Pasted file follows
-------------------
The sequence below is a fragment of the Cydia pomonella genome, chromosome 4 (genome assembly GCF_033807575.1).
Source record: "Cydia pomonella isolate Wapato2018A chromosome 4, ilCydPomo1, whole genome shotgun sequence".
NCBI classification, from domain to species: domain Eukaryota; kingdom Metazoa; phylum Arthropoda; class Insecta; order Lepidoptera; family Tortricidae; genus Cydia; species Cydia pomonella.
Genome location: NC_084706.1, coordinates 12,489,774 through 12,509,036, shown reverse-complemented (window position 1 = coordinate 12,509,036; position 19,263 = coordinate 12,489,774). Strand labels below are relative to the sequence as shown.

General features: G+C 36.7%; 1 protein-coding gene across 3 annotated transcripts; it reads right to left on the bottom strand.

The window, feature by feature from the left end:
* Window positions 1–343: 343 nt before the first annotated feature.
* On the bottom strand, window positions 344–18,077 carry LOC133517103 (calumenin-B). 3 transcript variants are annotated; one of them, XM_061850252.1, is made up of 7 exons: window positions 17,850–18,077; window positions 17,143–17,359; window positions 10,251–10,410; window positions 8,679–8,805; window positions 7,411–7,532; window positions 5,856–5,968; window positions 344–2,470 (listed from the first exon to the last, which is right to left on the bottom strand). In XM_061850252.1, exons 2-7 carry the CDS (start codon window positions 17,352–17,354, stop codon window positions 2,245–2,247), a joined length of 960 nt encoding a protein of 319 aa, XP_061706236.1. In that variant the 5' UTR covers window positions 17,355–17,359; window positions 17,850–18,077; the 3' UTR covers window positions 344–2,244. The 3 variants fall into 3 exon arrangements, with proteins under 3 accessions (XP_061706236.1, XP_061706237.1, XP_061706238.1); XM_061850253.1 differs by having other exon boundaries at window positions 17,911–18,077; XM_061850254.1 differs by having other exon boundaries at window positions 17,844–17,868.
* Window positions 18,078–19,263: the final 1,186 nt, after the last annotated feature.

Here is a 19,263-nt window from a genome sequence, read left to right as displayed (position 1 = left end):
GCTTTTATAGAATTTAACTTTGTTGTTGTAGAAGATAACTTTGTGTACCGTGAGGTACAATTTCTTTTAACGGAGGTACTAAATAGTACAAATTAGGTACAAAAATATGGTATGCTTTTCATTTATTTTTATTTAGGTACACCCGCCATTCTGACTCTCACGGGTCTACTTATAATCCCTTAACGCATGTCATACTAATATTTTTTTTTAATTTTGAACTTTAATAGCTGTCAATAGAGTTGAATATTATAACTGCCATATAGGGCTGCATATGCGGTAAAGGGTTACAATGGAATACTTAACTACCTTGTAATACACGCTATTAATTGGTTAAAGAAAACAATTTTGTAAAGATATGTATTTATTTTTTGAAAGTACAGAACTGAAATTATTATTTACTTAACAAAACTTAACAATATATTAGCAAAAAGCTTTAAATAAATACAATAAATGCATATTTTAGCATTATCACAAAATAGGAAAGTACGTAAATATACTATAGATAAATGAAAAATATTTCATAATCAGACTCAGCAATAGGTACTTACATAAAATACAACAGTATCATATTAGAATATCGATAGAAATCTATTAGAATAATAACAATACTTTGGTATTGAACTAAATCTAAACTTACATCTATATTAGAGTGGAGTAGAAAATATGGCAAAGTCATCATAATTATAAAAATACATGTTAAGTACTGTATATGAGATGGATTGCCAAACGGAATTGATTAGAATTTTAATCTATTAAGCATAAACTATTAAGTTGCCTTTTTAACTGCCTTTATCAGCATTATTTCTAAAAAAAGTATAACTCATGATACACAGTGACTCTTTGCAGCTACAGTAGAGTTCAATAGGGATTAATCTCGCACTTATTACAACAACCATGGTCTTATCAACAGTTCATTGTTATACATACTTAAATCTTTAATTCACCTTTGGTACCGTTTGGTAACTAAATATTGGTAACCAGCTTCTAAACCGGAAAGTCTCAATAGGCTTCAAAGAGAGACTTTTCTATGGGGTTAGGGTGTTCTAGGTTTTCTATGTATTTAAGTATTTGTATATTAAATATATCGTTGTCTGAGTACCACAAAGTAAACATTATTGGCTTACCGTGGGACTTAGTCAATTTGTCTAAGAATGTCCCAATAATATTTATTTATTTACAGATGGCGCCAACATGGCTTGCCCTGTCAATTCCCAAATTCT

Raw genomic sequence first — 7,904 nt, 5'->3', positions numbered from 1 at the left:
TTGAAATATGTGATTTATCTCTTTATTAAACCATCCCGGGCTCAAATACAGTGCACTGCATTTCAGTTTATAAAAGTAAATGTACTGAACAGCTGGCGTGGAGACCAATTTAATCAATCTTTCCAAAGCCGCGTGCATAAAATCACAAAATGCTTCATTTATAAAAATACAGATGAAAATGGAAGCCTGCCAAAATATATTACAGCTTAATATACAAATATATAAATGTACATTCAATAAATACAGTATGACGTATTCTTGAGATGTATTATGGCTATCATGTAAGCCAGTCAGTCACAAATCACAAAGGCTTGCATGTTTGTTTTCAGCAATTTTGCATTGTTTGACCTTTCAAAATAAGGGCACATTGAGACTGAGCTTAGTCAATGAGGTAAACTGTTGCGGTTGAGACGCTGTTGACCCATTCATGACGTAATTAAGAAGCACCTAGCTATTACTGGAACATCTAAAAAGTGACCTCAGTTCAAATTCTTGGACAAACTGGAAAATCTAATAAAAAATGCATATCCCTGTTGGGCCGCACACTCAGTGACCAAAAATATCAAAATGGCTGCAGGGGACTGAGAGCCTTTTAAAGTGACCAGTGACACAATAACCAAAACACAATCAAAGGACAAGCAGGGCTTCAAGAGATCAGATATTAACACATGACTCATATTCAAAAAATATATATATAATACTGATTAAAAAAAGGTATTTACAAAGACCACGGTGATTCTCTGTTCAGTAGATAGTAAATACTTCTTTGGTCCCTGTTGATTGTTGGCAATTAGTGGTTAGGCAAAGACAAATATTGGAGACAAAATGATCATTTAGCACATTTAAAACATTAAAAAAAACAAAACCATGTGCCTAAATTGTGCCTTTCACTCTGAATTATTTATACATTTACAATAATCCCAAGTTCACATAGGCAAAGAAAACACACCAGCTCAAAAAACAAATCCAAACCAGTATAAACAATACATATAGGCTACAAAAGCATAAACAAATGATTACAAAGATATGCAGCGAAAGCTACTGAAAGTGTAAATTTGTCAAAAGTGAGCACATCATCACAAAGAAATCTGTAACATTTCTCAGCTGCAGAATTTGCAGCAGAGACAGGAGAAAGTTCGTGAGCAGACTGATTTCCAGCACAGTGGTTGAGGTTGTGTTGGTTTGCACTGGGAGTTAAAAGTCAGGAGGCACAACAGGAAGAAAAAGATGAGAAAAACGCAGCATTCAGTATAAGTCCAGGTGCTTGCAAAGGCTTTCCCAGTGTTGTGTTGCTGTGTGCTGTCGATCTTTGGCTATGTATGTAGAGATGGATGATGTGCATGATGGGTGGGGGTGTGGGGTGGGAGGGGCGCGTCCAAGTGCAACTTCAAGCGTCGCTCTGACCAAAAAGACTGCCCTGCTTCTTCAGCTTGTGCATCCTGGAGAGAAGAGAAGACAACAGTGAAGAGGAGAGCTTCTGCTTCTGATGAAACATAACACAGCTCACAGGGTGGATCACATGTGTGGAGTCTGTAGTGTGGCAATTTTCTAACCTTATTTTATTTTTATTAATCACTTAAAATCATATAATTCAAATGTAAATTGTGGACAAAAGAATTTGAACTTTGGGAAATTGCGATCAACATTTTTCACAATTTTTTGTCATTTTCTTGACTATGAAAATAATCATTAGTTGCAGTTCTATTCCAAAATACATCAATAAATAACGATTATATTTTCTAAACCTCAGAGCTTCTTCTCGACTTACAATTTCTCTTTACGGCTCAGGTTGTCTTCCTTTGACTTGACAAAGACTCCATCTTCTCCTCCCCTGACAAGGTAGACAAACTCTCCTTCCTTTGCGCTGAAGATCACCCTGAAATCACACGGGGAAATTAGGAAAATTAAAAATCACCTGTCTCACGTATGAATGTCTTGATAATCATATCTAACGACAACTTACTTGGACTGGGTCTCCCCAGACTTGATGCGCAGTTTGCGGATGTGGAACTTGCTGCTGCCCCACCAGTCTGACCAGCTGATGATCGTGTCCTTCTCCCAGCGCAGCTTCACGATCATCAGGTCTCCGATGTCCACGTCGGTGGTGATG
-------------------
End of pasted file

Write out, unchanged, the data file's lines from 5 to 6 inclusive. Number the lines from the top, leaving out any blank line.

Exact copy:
General features: G+C 36.7%; 1 protein-coding gene across 3 annotated transcripts; it reads right to left on the bottom strand.

The window, feature by feature from the left end: